Finishing tracks is one of the most talked about topics for music producers. It’s easy to put together a few bars, but turning that into a captivating full track can sometimes seem like an impossible task.
Here are a few tips that will help you on your way to finishing tracks faster:
- 1. Stop looking for absolute perfection
- 2. Get out of the habit of half-finishing tracks
- 3. Collaborate and get feedback from other musicians
- 4. Let the track sit for a few days or weeks
- 5. Build up a user library of sounds and samples
- 6. Try to separate writing from editing
- 7. Limit yourself to only a few options
- 8. Get a MIDI controller
- 9. Know when a track is going nowhere
- 10. Set yourself big goals – Complete 20 tracks in 20 days
- Conclusion – Finishing your tracks
1. Stop looking for absolute perfection
When you stop looking for perfection, you will be able to produce a lot more tracks.
Producing AND finishing a greater quantity of tracks is one of the best ways to becoming a music better producer.
100% perfection is a fallacy. It’s not attainable. No matter how hard you try, you’re never going to get your track sounding absolutely perfect.
This is particularly the case with music because it’s insanely subjective based on your tastes and preferences. What might sound like close to perfection might sound terrible to somebody else.
It’s a much better idea to use the 80:20 rule in music production. You’ll get 80% of the results from 20% of the work.
You should definitely try to spend a decent amount of time working on making your track as good as possible. However, there will be a point where you will reach ‘diminishing returns’ on your effort. When it comes to any art form, spending too much time may actually ruin it.
You will need to figure out the point that works for you. Some producers are able to work on the same track for a very long time while still keeping momentum and belief.
Other’s lose it much quicker. With a bit of experience, you will start to figure out what workflows work best for you in this case.
2. Get out of the habit of half-finishing tracks
It can be pretty painful to spend months producing and not have anything to show for it.
The more you work on not finishing tracks, the more likely you are to give up in future.
Forcing yourself to finish tracks will help you in two ways:
- You will learn many different techniques and skills in arrangement and track completion.
- You will have a much greater catalog of tracks to release.
This might sound like an obvious point, but it might not be to some. Many producers only decide to finish the ones that they think will have the absolute greatest potential.
That’s great if it works for them. However, if you’re struggling to finish most tracks, then you need to start exercising the ability to finish tracks as much as possible.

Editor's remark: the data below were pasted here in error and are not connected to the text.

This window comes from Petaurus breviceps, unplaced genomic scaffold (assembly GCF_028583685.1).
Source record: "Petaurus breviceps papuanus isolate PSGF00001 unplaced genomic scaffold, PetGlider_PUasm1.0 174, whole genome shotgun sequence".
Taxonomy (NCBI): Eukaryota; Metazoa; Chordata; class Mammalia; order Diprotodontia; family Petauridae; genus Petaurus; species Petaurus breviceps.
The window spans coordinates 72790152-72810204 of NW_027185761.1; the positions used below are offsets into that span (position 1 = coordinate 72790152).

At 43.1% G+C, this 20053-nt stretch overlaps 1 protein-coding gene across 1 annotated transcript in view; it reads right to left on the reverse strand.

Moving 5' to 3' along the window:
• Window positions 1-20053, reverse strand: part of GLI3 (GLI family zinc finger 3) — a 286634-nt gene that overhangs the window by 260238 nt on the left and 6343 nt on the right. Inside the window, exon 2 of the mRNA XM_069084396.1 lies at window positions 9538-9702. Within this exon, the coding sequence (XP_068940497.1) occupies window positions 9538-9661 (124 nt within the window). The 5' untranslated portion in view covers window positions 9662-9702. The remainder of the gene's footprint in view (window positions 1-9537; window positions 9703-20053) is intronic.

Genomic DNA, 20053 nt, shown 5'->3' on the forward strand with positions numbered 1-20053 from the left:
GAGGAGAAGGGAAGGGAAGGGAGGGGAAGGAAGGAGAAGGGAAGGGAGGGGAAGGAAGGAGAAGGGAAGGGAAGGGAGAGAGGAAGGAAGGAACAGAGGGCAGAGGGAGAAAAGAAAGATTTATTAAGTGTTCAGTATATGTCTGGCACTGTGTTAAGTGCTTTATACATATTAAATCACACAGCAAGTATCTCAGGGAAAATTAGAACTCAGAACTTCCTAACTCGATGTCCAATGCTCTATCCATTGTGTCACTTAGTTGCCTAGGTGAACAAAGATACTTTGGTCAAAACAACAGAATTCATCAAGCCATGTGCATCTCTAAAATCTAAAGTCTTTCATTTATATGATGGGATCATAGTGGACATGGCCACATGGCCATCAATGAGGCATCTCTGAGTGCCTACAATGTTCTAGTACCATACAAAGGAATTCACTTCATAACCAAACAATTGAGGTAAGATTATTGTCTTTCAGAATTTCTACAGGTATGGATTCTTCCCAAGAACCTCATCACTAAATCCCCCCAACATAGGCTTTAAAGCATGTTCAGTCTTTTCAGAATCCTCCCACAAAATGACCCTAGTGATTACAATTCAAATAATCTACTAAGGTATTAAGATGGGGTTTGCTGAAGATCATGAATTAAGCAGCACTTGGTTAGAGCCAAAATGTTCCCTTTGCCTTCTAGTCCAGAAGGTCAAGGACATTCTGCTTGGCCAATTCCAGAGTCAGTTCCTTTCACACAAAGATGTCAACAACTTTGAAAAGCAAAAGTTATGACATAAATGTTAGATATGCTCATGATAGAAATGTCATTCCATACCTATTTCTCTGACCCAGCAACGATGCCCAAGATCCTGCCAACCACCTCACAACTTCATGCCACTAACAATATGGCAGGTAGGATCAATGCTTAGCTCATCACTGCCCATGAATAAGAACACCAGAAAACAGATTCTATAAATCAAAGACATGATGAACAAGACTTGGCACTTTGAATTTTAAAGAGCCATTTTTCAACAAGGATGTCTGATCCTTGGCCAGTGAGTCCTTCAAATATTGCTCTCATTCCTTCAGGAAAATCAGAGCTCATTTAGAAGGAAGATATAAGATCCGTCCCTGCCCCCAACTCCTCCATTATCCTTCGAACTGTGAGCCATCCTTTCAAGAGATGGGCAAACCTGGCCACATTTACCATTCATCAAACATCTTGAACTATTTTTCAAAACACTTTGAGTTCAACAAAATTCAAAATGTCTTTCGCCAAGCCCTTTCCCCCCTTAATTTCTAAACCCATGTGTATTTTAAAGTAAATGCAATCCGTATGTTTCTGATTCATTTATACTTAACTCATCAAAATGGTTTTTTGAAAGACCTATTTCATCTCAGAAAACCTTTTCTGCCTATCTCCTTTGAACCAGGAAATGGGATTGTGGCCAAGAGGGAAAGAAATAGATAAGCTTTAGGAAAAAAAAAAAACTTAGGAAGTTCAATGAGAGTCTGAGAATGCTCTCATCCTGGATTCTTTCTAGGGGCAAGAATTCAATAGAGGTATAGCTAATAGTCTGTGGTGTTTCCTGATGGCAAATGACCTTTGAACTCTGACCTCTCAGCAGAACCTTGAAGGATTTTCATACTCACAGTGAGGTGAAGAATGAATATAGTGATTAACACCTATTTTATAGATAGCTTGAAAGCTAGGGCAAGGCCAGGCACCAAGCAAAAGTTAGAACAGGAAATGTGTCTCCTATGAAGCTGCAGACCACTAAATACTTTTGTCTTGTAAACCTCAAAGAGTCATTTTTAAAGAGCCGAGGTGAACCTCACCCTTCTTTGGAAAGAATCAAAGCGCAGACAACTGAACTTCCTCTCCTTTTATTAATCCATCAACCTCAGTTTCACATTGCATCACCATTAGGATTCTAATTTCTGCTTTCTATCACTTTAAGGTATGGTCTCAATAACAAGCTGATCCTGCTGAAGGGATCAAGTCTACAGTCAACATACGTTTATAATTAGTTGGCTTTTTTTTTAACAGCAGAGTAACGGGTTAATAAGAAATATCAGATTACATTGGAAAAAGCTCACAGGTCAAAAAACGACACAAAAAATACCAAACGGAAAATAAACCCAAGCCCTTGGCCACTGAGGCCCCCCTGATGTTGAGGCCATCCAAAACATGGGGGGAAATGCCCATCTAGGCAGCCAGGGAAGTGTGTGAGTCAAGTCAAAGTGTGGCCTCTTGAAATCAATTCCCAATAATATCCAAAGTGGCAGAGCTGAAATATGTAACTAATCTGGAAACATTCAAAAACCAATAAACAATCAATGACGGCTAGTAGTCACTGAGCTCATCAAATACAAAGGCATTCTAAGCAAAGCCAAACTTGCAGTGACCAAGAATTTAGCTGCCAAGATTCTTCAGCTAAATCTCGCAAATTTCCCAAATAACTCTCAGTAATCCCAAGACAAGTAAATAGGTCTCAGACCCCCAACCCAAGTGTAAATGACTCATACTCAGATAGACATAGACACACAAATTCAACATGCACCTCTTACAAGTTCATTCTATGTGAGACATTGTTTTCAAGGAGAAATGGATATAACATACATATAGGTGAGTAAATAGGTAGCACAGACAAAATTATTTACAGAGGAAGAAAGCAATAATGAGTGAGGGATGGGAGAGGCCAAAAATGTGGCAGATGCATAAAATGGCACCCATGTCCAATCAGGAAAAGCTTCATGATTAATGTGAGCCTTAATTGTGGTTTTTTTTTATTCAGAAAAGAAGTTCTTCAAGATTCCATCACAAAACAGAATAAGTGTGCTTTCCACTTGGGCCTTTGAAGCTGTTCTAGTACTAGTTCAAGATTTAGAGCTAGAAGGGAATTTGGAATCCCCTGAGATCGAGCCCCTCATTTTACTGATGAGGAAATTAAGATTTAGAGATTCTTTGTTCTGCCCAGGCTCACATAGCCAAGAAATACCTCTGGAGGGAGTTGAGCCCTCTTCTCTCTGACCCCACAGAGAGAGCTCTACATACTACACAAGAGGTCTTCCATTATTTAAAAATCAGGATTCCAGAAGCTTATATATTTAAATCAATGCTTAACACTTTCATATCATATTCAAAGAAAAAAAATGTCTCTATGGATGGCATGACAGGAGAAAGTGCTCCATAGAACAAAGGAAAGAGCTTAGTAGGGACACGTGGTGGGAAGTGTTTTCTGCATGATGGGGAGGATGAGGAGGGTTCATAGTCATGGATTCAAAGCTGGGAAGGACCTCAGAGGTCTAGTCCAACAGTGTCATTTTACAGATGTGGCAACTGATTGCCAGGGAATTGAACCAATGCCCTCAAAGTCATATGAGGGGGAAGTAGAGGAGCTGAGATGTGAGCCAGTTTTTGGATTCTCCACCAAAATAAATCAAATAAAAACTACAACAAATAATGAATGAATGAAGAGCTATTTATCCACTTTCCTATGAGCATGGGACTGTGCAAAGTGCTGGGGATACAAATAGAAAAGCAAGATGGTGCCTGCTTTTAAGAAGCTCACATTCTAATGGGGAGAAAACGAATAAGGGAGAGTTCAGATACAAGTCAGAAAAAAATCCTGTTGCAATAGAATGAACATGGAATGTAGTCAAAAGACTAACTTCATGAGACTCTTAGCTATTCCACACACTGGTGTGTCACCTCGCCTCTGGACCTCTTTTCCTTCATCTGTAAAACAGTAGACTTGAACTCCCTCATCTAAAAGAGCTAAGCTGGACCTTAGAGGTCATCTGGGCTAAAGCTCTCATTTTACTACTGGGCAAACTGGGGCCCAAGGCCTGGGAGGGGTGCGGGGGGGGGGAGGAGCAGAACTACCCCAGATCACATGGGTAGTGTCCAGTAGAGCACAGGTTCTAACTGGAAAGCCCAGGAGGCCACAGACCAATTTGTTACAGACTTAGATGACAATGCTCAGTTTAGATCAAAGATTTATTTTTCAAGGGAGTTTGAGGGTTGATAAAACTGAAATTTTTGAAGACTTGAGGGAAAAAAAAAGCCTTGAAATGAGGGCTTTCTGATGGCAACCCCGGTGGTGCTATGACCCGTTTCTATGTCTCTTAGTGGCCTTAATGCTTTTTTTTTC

Allowing yourself to give up half-way through producing a track will only make you mentally less resilient later to finish other ones.
3. Collaborate and get feedback from other musicians
It’s great to have independence as a musician or producer, but getting the perspective of other like-minded people can make a big difference to your efforts.
For starters, here is a resource to some great music collaboration websites.
For example, you could:
- Send the stems of your track to another producer to help get ideas on melodies, sounds, pads, arrangement, beats, mixing, etc.
- Get in touch with a vocalist to add some vocal lines to your tracks.
- Send on your track to friends who actively listen to the type of music you are producing. They do not necessarily have to be musicians. Sometimes getting an outsiders perspective can help you understand how your audience might react to the music.
There are a few important points that you should consider when getting feedback from other musicians:
- You need to stay away from very cynical people, but cling on to those that can actually constructively criticize your music. Figure out who is going to give you honest and useful feedback. In music, you need to develop a thick skin and be able to accept and work on your areas for improvement. If you get offended about feedback, you’re going to struggle to improve.
- Beware that friends may try to sugar-coat feedback. Flattery is defined as ‘telling the other person exactly what they want to hear’, this is exactly what you want to avoid when receiving feedback from other people. If you think that some of your friends are incapable of giving you honest feedback (some people are just too polite), then you can’t depend on them for this task.
- Be able to judge good feedback from bad: You still need to keep a fine balance between acting on the feedback you’ve received, and having the vision and belief in your music to know when it’s truly great. This is a very difficult line to reach, but you need to always maintain belief in your ability. Many very successful artists have been turned down by big names in their respective industries. For example, writers James Patterson and J.K Rowling were both constantly shot down before they made it big. They had the perseverance to keep going, whereas countless others have fallen at the first hurdle.